PeopleSofts Conway Looks to the Future

 
 
By eweek  |  Posted 2003-06-05 Email Print this article Print
 
 
 
 
 
 
 

PeopleSoft CEO says J.D. Edwards acquisition will greatly improve his company's battle plans for SAP.

Craig Conway
In one of its most serious moves to combat rival SAP AG, PeopleSoft Inc. this week acquired midmarket competitor J.D. Edwards & Co. for $1.7 billion. The acquisition is only the latest by the Pleasanton, Calif., enterprise resource planning software developer, but according to PeopleSoft President and CEO Craig Conway, it is one of the most critical, as it firmly establishes the company as the No. 2 ERP player, ahead of Oracle Corp. Conway spoke with eWEEK Department Editor John S. McCright about the impact Denver-based J.D. Edwards will have on his company and customers. He pointed to PeopleSofts 1999 purchase of CRM developer Vantive Corp. as an example of how the company can digest an acquisition without alienating that companys existing customer base. Why is this acquisition good for customers, and what does J.D. Edwards bring that will enable PeopleSoft to expand its market share beyond simply adding the two customer bases together?

This is one of the most compelling mergers in technology history. The reason I say that is because most of these mergers are motivated by a single advantage or a single dimensional advantage and this was motivated by three dimensional advantages: One was market distribution—J.D. Edwards is a leader in the midmarket, PeopleSoft is a leader in the large enterprise market. The second dimension is product. PeopleSoft could pull up into its large enterprise distribution J.D. Edwards manufacturing and distribution expertise; likewise, J.D. Edwards could pull down into the midmarket PeopleSofts HR expertise.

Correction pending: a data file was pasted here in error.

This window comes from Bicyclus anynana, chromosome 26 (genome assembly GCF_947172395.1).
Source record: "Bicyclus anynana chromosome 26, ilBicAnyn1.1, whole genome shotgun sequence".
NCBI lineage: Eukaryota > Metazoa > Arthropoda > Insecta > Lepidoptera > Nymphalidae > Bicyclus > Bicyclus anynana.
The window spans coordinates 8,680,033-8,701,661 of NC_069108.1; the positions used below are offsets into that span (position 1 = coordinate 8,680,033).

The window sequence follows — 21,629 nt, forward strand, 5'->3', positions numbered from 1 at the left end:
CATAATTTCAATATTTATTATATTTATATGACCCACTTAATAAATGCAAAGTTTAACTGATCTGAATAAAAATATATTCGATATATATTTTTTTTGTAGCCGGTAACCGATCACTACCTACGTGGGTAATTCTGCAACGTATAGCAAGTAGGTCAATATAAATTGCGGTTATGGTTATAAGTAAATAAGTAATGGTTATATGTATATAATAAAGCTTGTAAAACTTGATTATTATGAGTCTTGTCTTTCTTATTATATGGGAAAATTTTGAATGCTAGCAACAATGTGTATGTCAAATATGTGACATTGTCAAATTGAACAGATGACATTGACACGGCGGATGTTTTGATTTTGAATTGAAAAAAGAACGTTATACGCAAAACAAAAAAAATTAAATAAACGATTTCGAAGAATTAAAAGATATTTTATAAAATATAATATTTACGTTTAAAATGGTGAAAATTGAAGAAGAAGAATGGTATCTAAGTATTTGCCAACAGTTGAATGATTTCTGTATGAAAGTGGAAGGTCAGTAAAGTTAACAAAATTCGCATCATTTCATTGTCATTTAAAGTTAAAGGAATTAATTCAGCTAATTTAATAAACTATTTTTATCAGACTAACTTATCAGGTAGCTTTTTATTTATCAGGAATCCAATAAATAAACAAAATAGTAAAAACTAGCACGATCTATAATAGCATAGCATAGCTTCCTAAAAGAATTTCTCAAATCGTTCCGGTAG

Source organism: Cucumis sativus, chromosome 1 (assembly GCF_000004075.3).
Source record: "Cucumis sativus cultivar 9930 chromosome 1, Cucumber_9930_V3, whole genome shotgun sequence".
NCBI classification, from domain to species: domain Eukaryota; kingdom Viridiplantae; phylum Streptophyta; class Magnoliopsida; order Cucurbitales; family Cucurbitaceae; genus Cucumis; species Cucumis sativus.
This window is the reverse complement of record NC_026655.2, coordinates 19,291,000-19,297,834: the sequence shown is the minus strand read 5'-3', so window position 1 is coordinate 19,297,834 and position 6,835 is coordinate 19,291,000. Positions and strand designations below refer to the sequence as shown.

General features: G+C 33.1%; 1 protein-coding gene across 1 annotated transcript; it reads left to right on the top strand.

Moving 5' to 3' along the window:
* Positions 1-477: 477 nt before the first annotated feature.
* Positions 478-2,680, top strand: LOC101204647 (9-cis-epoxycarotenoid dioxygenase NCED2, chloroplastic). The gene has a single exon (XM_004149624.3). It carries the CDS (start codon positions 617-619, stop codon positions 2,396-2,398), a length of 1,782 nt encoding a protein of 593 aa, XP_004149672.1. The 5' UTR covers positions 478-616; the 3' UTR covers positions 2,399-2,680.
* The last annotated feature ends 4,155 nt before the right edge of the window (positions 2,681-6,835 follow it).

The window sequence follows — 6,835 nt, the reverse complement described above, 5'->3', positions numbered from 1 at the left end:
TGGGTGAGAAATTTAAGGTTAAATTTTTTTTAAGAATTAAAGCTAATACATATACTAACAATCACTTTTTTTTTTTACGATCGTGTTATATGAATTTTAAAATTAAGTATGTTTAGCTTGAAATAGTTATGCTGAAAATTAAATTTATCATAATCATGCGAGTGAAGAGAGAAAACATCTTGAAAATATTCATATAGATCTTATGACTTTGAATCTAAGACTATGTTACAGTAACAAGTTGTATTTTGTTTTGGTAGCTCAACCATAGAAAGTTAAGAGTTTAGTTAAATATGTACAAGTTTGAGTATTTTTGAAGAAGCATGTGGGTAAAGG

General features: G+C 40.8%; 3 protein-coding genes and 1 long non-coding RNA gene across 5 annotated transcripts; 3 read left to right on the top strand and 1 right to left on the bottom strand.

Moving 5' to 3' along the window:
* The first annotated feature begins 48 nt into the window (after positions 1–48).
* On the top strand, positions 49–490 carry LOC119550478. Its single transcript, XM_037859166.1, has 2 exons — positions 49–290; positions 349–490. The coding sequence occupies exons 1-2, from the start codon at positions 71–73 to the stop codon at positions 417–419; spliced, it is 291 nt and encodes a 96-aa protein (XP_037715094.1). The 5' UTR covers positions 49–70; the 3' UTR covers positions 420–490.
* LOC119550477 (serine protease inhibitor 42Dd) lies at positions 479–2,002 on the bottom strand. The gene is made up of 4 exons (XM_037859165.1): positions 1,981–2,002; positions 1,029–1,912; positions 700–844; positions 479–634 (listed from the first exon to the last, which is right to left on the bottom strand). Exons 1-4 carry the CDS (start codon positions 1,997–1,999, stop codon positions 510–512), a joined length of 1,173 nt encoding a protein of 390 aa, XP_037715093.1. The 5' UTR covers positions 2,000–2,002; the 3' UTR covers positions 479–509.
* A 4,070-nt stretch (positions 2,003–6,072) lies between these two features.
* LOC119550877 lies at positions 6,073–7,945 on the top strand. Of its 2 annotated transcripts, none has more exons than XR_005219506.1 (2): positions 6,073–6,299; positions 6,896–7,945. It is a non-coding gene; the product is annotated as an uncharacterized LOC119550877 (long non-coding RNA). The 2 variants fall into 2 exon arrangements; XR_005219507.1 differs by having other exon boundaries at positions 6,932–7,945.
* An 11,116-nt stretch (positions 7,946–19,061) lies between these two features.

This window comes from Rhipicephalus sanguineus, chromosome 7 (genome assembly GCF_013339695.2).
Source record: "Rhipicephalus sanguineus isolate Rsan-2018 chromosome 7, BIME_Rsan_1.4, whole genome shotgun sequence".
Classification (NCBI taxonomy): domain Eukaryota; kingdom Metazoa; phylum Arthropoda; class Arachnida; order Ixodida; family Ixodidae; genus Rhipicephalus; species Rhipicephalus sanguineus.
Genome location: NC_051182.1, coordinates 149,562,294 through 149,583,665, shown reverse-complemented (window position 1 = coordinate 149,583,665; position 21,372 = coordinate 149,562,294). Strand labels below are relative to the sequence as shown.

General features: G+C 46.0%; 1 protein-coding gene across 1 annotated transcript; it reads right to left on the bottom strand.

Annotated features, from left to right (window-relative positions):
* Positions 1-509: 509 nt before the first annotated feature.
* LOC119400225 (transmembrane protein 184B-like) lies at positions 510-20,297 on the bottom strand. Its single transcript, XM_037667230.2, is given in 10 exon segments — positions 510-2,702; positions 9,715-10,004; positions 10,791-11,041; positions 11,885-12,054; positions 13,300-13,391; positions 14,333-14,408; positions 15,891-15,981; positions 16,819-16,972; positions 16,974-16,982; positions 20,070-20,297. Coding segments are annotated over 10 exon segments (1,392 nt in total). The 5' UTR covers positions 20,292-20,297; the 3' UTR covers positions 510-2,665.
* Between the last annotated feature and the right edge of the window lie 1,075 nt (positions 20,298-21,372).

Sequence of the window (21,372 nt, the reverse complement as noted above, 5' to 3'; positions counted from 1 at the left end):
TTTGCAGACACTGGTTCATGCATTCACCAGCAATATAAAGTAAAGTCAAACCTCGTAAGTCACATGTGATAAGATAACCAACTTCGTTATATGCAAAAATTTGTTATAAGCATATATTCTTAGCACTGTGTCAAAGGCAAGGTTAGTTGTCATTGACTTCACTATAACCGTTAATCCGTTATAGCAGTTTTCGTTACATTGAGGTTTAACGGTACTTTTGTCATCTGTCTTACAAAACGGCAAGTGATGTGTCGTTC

Weve already become the second-largest enterprise application company in the world,and weve done it mostly on service industries—financial service, health care, telecom, government, education. J.D. Edwards has become almost a billion-dollar company based on asset businesses—manufacturing, construction, life sciences, real estate. … You have a resulting company with a broad family of products going to the broadest distribution and the most number of industries. Customers will get more products and stronger products, more hardware platforms, more databases, more application servers, more Web servers, more infrastructure choices, better service, more geographies. A company that can concentrate its R&D budgets on a common competitor, which is SAP. More infrastructure parts could be a development drain for PeopleSoft. Arent the synergies less apparent when you have that broad of a development?

It does take extra units of energy, no doubt about it. When you are going to support four databases it takes more energy. It doesnt cost four times as much to support four databases. We have a development tool set that has been built around this heterogeneous technology stack. The value proposition of PeopleSoft is we allow customers choice. We are the pro-choice enterprise application company. If you are an AS/400 shop and want to become a Unix shop, or if you are and Oracle database customer and you acquire a company that runs on [IBMs] DB2 [database], you dont have to change. That reduction of risk is a competitive advantage that helps people choose PeopleSoft.


 
 
 
 
 
 
 
 
 
 
 

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